11 days ago

Montage in Bangla cinema: Evoking emotion and meaning

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In Bangla films, symbolic imagery portrays a particular narrative, such as a boy's transition from boyhood to manhood. If the transition is depicted with a rickshaw wheel on the screen, the boy typically grows up to become a goon or gangster. Conversely, if the transition is shown through the sewing machine wheel, the boy usually becomes a BA graduate or a respectable man. This sewing machine imagery reflects the struggles of his hardworking mother, while the rickshaw wheel signifies life on the streets marked by poverty and extreme uncertainty.

Journeys between cities such as Chattogram and Dhaka are often portrayed by showing a train platform with a sign indicating the route. To depict disastrous situations, filmmakers frequently use lightning imagery during transitions. These and many other instances demonstrate the use of montage in Bangla cinema.

Montage, crucial in film editing, pieces short shots into a coherent sequence, condensing time, space, and information for compelling storytelling.

Traditionally, in Bangla cinema, it symbolizes socio-economic and emotional dimensions. Pioneered by Eisenstein and Kuleshov, montage manipulates perceptions and emotions, influencing global and Bangladeshi filmmakers to reflect unique cultural contexts.

Montage in Bangla films, masterfully used by Satyajit Ray, Mrinal Sen, and Ritwik Ghatak, adds depth and emotional resonance. Ray's subtle storytelling, Sen's socio-political themes, and Ghatak's cultural portrayals are amplified through montage.

Zahir Raihan, one of Bangladesh's most celebrated filmmakers, employed montages to convey complex social and political messages in his films. In his 1970 film 'Jibon Theke Neya,' Raihan used montage to depict the struggle for independence, juxtaposing everyday life images with scenes of political turmoil.

In the movie 'Monpura,' directed by Giasuddin Selim, the river serves as a symbolic and physical barrier between the hero and the heroine, reflecting the complexities and challenges of their relationship.

The river must be crossed for them to meet, representing the geographical distance and the emotional and societal hurdles they face. This natural divide underscores the longing and struggle inherent in their love, emphasizing the profound connection they share despite the obstacles. With its unpredictable currents, the river mirrors their relationship's turbulent nature, filled with beauty and adversity.

In 'Shyamol Chhaya,' directed by Humayun Ahmed, the river symbolizes life during Bangladesh's Liberation War, reflecting the nation's tumultuous journey. Its movement mirrors the people's struggles, sacrifices, and resilience. The river's vastness and currents represent the conflict's scope and dangers, while its journey to the sea symbolizes Bangladesh's hard-won independence and new beginnings.

Montage is also used extensively in Bangla cinema to highlight social issues. In films like 'Matir Moina', directed by Tareque Masud, montage sequences depict the clash between traditional and modern values in rural Bangladesh. The film underscores the societal tension and conflict by juxtaposing religious education scenes with secular learning scenes.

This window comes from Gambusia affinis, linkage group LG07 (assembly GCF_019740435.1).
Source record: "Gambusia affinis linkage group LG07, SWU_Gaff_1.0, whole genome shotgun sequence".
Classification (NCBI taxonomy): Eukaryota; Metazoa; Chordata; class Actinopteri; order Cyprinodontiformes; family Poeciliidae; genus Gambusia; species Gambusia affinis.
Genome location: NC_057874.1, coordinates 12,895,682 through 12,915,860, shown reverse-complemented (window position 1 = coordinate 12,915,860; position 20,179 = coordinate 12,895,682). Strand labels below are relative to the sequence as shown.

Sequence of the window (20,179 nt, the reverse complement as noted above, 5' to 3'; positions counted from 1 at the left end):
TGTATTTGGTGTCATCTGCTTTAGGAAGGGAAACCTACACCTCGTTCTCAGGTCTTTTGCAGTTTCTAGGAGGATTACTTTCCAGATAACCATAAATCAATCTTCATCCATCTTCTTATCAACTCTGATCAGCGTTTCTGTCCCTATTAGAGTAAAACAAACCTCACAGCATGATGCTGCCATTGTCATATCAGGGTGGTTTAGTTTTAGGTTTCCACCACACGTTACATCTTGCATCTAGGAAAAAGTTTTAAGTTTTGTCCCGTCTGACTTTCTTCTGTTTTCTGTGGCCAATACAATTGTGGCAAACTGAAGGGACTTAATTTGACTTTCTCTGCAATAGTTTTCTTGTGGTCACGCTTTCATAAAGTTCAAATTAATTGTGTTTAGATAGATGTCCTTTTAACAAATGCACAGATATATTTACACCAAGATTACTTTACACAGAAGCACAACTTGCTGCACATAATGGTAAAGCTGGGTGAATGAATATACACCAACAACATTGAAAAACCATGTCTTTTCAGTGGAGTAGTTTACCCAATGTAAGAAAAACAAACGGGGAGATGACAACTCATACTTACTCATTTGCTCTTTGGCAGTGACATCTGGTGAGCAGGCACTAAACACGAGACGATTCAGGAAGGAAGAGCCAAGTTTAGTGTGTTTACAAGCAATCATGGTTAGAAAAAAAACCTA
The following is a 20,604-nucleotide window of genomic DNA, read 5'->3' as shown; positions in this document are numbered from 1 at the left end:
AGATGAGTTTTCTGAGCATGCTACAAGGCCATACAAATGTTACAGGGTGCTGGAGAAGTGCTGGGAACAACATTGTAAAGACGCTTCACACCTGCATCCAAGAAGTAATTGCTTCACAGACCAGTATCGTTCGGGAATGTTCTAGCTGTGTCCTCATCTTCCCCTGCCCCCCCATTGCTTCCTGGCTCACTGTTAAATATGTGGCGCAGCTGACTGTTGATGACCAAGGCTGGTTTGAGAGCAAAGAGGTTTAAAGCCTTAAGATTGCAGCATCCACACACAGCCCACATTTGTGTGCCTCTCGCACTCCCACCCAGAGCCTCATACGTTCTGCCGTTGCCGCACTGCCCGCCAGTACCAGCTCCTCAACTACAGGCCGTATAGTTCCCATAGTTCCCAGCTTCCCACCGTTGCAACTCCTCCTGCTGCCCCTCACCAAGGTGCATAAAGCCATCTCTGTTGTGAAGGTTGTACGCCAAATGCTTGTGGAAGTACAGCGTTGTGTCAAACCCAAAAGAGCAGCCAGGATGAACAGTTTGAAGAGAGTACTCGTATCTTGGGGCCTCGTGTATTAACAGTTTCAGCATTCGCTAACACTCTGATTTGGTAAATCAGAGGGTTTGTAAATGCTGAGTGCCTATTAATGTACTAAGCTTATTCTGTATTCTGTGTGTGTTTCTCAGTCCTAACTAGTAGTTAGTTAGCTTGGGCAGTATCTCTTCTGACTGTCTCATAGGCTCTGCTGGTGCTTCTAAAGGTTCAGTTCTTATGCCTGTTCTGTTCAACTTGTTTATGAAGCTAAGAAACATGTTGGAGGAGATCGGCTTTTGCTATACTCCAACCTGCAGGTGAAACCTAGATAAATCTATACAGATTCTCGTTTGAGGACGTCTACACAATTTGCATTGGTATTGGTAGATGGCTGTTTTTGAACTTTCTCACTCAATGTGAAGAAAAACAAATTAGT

In 'Aynabaji,' directed by Amitabh Reza Chowdhury, a scene where Chanchal Chowdhury leaves a space beside him in a rickshaw symbolizes his longing for unrequited love. The montage contrasts his inner desires with reality, highlighting his loneliness.

In another scene, an imaginary forest play abruptly interrupted by a tiger's pseudo sound represents life's unpredictability and challenges. Chowdhury's character, claiming to be a ship chef, finds solace in cooking, a tribute to his late mother. This profession symbolizes his chaotic life, with cooking as his sanctuary. These montages enrich the narrative, emphasizing themes of aspiration, resilience, and personal refuge amidst life's hardships.

In 'Durotto,' derived from Humayun Ahmed's creation and adapted for the screen by Morshedul Islam, the artful use of montage emerges as a potent narrative device.

In the film's opening sequence, a one-eyed man sporting an eye patch reminiscent of a pirate positions himself to feel the protagonist boy's cherished tree. This visual tableau serves not merely as an act of arboreal removal but as a symbolic intrusion into the boy's sanctuary of peace and companionship. Through this skilful montage, Islam adeptly facilitates themes of threatened innocence, impending conflicts, and the encroachment of harsh realities upon the idyllic domain of childhood dreams and relationships.

The list of examples demonstrating the use of montage in Bangla cinema is extensive, reflecting its importance and effectiveness as a storytelling tool.

From symbolizing personal growth and life transitions to highlighting social issues and emotional depths, montage enriches the narrative by adding layers of meaning and resonance. This technique allows filmmakers to convey complex themes succinctly and powerfully, making it a staple in Bangla film practice.

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